Shifting from community level to national and international levels, and the role of the churches
    As we move from the community level, where different methods of restorative justice have been applied, to national and international levels of engagement, many questions arise. The practice of restorative justice has been restricted primarily to “minor” crimes, and especially to the areas of youth justice or family procedures. Can restorative justice as a practice go beyond the community level to national or international levels? Can it deal with economic crimes, for example swindling, embezzlement, and so on? Can it be used as a comprehensive approach to all kind of crimes and therefore as an alternative to current forms of criminal justice?

    Many authors on this subject are reluctant to admit that the “restorative justice paradigm”, to use this term in its broadest meaning, can be used successfully in political and economic proceedings at the national or international levels. However, the South African Truth and Reconciliation Commission saw its work as a form of building restorative justice instead of retributive justice. At this level, issues such as impunity, reconciliation and reparation continue to be part of the whole picture.

    Here is where I think churches have a unique role to play. Many times, they are hesitant to get involved in what they see as purely juridical or political issues, and only a few church leaders have had an important role in peace and healing processes. There are notable exceptions; for instance, the participation of Archbishop Desmond Tutu in South Africa, Cardinal Evaristo Arns in Brazil and Bishop Juan Gerardi in Guatemala. But not only the ecclesiastical hierarchy should be involved. The church as community can commit itself to this important task, building reconciliation, offering spaces for symbolic reparation, accompanying victims and perpetrators in their search for reconciliation with justice. Both in Peru and Sierra Leone, church communities are tackling these difficult matters related to violence and reconciliation, and they are developing strategies to achieve lasting peace. A seminar in Peru in 2001 was the first time Catholics and Protestants sat together to discuss these kinds of issues from a Christian perspective, going beyond the political analysis they were used to. In a workshop in Sierra Leone in December 2002, Christian and Muslim leaders together with traditional chiefs searched for symbolic ways of reconciliation and reparation, according to the heritages of their cultures. Churches’ involvement in these processes may contribute to a holistic approach to the overcoming of violent conflict and to building reconciliation with justice, at the same time stressing the spiritual dimension of the conflict and of the reconciliation processes themselves.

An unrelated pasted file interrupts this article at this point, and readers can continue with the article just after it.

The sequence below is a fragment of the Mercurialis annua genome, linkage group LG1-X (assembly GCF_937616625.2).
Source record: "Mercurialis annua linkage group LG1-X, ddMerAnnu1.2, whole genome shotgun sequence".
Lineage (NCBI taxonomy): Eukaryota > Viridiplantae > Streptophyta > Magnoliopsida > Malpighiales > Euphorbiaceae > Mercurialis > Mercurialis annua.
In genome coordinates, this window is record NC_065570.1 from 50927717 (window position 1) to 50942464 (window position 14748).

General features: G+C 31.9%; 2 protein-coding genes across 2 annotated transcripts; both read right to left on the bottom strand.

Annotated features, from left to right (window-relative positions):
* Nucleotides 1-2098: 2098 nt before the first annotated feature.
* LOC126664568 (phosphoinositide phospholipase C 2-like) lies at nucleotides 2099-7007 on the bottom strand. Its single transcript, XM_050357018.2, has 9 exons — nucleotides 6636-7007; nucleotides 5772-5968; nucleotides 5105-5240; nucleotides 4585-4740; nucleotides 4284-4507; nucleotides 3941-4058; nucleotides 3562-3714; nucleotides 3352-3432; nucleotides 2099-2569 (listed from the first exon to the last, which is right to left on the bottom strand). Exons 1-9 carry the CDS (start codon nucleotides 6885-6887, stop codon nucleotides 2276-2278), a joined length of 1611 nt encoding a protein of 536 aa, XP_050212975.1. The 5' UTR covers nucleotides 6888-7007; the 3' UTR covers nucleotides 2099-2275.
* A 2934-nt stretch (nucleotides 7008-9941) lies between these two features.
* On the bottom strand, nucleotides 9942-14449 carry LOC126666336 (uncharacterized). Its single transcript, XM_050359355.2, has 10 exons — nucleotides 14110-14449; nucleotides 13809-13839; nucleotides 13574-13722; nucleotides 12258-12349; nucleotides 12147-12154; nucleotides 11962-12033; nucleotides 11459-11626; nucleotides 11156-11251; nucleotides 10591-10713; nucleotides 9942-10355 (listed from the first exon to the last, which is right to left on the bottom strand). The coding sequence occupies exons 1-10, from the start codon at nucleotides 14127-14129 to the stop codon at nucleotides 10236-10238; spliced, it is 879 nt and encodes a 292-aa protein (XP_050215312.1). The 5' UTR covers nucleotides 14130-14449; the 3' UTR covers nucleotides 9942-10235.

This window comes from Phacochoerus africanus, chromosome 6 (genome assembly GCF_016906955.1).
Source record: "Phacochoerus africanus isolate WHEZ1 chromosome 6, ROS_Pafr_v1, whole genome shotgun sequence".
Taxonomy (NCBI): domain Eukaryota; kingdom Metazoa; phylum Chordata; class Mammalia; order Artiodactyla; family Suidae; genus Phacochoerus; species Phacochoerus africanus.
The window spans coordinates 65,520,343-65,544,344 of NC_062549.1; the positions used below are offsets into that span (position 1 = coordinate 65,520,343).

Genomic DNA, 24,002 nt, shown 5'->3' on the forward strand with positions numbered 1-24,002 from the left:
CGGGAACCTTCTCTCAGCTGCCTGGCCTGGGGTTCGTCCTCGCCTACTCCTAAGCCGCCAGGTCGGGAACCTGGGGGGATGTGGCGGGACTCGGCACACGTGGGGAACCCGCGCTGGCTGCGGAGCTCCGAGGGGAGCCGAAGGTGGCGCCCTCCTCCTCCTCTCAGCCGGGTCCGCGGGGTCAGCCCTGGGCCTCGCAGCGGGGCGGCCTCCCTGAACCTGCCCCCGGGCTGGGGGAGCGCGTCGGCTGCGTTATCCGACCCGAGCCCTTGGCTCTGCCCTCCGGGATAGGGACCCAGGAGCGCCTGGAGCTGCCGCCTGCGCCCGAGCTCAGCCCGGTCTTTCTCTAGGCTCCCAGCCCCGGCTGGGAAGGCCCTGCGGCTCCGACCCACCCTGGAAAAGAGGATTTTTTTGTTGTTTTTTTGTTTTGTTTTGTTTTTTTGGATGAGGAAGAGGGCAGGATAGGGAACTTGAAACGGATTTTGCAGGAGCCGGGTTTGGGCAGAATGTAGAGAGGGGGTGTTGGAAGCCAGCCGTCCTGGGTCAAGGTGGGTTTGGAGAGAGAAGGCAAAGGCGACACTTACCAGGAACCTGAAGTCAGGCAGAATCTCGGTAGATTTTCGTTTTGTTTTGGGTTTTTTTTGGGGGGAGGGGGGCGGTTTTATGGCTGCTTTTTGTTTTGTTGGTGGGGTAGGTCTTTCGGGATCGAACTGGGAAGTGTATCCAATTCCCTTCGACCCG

1 “Never again”, “¡Nunca más!”, was the title of the report of several truth commissions and other investigative bodies in Latin America in the last three decades, proclaiming their position in relationship to human-rights violations.
    2 As far as I know, the most complete and interesting publication presenting the work of twenty TRCs is Priscilla Hayner, Unspeakable Truths, London, Routledge, 2001. The bibliography on specific cases is enormous, especially on the South African one, e.g. Alex Boraine, A Country Unmasked, Cape Town, Oxford UP, 2000. A more comprehensive study that includes TRCs among other issues dealing with political transitions is Neil J. Kritz ed., Transitional Justice, Washington DC, US Institute of Peace Press, 1995.
    3 John Braithwaite, Restorative Justice and a Better Future, D.J. Killam Memorial Lecture, Dahousie University, 1996. This and other articles published on the Internet have been collected in Guillermo Kerber, Restorative Justice: Selected Readings (mimeo), used in several workshops organized by the WCC.
    4 John Rawls, A Theory of Justice, Oxford, Oxford UP, 2000. A professor emeritus at Harvard University, Rawls wrote A Theory of Justice in 1971 and since then his book has become a classic of contemporary ethics and political theory. Developing some ideas he had previously written in Justice as Fairness (1957), in Theory, Rawls presents his two principles of justice, pp.53ff.
    5 This is the final statement of the two principles of justice for institutions as Rawls called them, p.266.
    6 Apel, Frankfurt Goethe professor emeritus, together with Jürgen Habermas, both contemporary German philosophers, propose what they call “communicative ethics” or “discourse ethics” (Apel prefers the latter, “Diskursethik”).
    7 Max Weber (1864-1920), one of the parents of modern sociology, developed his two ways of understanding ethics in his conference on “Politics as Vocation” (1918).